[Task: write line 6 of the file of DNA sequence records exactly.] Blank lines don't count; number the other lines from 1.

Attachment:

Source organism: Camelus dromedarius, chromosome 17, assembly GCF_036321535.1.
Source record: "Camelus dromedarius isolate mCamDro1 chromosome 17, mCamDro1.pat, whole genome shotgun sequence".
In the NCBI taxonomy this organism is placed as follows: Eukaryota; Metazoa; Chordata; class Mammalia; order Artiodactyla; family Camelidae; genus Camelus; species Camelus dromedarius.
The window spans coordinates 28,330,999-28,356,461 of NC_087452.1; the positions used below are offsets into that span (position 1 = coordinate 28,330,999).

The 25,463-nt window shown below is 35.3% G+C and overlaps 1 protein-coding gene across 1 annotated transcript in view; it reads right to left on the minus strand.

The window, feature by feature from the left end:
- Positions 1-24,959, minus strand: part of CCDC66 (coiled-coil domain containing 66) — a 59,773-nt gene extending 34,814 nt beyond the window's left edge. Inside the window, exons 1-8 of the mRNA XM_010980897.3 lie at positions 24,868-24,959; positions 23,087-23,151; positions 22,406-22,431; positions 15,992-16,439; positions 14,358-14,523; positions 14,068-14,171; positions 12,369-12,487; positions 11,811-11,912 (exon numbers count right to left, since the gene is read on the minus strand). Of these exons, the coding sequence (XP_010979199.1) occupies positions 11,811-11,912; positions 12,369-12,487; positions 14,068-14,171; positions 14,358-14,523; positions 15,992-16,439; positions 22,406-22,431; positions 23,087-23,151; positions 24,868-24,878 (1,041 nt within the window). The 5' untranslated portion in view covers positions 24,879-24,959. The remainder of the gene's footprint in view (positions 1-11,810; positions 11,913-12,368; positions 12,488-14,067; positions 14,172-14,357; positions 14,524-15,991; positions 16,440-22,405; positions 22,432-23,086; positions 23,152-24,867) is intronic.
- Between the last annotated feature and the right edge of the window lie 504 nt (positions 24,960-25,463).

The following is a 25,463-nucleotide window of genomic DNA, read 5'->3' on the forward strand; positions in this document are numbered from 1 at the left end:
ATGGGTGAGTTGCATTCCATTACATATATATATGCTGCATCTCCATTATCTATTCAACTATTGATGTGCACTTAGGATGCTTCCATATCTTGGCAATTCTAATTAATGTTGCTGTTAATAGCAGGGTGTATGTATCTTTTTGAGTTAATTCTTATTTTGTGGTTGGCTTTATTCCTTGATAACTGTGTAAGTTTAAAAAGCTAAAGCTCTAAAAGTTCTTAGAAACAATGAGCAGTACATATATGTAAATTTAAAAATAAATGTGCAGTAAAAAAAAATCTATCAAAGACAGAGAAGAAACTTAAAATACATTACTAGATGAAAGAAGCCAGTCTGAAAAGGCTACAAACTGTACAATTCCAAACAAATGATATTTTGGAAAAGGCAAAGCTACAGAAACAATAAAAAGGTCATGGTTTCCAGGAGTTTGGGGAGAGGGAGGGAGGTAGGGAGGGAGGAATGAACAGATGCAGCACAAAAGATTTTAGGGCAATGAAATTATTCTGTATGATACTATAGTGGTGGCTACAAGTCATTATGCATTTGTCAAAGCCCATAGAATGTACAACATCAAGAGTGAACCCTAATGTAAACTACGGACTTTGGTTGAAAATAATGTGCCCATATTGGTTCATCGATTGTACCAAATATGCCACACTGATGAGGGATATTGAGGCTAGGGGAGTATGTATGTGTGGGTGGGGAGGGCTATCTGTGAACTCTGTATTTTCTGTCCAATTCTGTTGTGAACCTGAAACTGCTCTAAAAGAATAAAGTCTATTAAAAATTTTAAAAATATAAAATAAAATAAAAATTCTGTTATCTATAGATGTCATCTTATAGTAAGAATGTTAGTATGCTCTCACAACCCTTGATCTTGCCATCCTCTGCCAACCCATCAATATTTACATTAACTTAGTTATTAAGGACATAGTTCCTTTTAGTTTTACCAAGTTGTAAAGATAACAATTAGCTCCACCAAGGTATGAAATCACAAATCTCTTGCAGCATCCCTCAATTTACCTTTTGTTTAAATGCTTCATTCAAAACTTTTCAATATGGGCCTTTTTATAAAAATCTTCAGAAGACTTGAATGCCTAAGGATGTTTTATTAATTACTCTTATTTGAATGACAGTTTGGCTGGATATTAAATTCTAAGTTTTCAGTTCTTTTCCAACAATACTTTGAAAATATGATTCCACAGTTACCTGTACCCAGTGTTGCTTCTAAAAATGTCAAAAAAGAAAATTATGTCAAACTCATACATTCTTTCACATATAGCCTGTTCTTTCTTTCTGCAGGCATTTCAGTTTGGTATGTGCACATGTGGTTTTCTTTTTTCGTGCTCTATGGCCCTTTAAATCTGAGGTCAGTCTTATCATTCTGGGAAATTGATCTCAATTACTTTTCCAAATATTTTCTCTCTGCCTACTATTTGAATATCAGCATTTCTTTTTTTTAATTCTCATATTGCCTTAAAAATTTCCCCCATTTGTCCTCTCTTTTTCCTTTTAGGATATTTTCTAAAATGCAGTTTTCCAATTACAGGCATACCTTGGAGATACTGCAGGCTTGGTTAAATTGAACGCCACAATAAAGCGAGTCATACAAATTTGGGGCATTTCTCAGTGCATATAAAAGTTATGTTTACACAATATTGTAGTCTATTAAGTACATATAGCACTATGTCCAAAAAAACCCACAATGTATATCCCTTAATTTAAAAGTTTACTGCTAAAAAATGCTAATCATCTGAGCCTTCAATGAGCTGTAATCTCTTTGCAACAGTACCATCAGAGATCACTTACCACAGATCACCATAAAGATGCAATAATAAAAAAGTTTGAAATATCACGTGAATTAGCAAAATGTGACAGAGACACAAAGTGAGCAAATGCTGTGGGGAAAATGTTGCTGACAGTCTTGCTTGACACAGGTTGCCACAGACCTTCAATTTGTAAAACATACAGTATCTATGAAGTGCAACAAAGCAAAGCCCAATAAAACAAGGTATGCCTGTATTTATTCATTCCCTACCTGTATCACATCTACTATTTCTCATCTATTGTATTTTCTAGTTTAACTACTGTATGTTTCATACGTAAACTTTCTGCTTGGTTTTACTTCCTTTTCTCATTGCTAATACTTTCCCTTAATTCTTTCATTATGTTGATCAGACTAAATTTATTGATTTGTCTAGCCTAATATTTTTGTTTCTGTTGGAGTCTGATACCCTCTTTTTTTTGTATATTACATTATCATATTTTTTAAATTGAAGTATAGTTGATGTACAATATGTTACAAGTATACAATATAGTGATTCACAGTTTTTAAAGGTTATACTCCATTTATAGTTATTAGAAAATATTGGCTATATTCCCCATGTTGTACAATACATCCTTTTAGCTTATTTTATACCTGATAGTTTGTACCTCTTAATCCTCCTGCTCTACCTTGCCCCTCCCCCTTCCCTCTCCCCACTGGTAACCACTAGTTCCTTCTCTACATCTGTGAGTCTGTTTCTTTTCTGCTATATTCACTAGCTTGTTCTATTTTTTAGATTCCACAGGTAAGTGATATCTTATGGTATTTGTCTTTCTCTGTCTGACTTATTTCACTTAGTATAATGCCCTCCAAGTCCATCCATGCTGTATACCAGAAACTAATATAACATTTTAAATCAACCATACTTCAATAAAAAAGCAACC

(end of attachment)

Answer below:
The window, feature by feature from the left end: